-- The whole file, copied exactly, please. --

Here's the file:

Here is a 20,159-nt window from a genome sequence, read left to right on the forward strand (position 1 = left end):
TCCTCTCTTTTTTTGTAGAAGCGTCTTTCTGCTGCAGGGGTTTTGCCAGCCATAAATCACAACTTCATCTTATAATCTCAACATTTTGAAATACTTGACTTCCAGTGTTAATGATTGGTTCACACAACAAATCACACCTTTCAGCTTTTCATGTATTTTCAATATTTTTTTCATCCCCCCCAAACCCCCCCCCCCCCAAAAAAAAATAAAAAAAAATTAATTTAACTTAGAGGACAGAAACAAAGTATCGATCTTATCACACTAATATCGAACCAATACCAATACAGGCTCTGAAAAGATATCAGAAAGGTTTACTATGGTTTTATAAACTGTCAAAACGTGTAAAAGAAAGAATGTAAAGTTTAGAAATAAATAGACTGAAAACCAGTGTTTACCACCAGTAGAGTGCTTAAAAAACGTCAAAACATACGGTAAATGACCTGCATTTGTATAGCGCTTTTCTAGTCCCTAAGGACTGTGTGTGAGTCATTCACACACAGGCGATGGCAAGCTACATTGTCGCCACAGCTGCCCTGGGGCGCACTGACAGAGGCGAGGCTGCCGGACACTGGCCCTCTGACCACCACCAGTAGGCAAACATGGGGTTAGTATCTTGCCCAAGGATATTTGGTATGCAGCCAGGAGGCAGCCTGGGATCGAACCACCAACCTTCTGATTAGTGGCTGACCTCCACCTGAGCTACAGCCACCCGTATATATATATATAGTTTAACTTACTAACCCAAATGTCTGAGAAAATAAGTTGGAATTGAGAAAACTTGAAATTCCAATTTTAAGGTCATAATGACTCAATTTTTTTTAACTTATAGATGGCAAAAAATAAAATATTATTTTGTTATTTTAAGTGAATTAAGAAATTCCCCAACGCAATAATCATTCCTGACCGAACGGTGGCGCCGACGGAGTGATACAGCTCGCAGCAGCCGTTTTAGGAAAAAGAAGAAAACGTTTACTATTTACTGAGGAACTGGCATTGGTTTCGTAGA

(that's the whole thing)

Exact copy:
Here is a 20,159-nt window from a genome sequence, read left to right on the forward strand (position 1 = left end):
TCCTCTCTTTTTTTGTAGAAGCGTCTTTCTGCTGCAGGGGTTTTGCCAGCCATAAATCACAACTTCATCTTATAATCTCAACATTTTGAAATACTTGACTTCCAGTGTTAATGATTGGTTCACACAACAAATCACACCTTTCAGCTTTTCATGTATTTTCAATATTTTTTTCATCCCCCCCAAACCCCCCCCCCCCCAAAAAAAAATAAAAAAAAATTAATTTAACTTAGAGGACAGAAACAAAGTATCGATCTTATCACACTAATATCGAACCAATACCAATACAGGCTCTGAAAAGATATCAGAAAGGTTTACTATGGTTTTATAAACTGTCAAAACGTGTAAAAGAAAGAATGTAAAGTTTAGAAATAAATAGACTGAAAACCAGTGTTTACCACCAGTAGAGTGCTTAAAAAACGTCAAAACATACGGTAAATGACCTGCATTTGTATAGCGCTTTTCTAGTCCCTAAGGACTGTGTGTGAGTCATTCACACACAGGCGATGGCAAGCTACATTGTCGCCACAGCTGCCCTGGGGCGCACTGACAGAGGCGAGGCTGCCGGACACTGGCCCTCTGACCACCACCAGTAGGCAAACATGGGGTTAGTATCTTGCCCAAGGATATTTGGTATGCAGCCAGGAGGCAGCCTGGGATCGAACCACCAACCTTCTGATTAGTGGCTGACCTCCACCTGAGCTACAGCCACCCGTATATATATATATAGTTTAACTTACTAACCCAAATGTCTGAGAAAATAAGTTGGAATTGAGAAAACTTGAAATTCCAATTTTAAGGTCATAATGACTCAATTTTTTTTAACTTATAGATGGCAAAAAATAAAATATTATTTTGTTATTTTAAGTGAATTAAGAAATTCCCCAACGCAATAATCATTCCTGACCGAACGGTGGCGCCGACGGAGTGATACAGCTCGCAGCAGCCGTTTTAGGAAAAAGAAGAAAACGTTTACTATTTACTGAGGAACTGGCATTGGTTTCGTAGA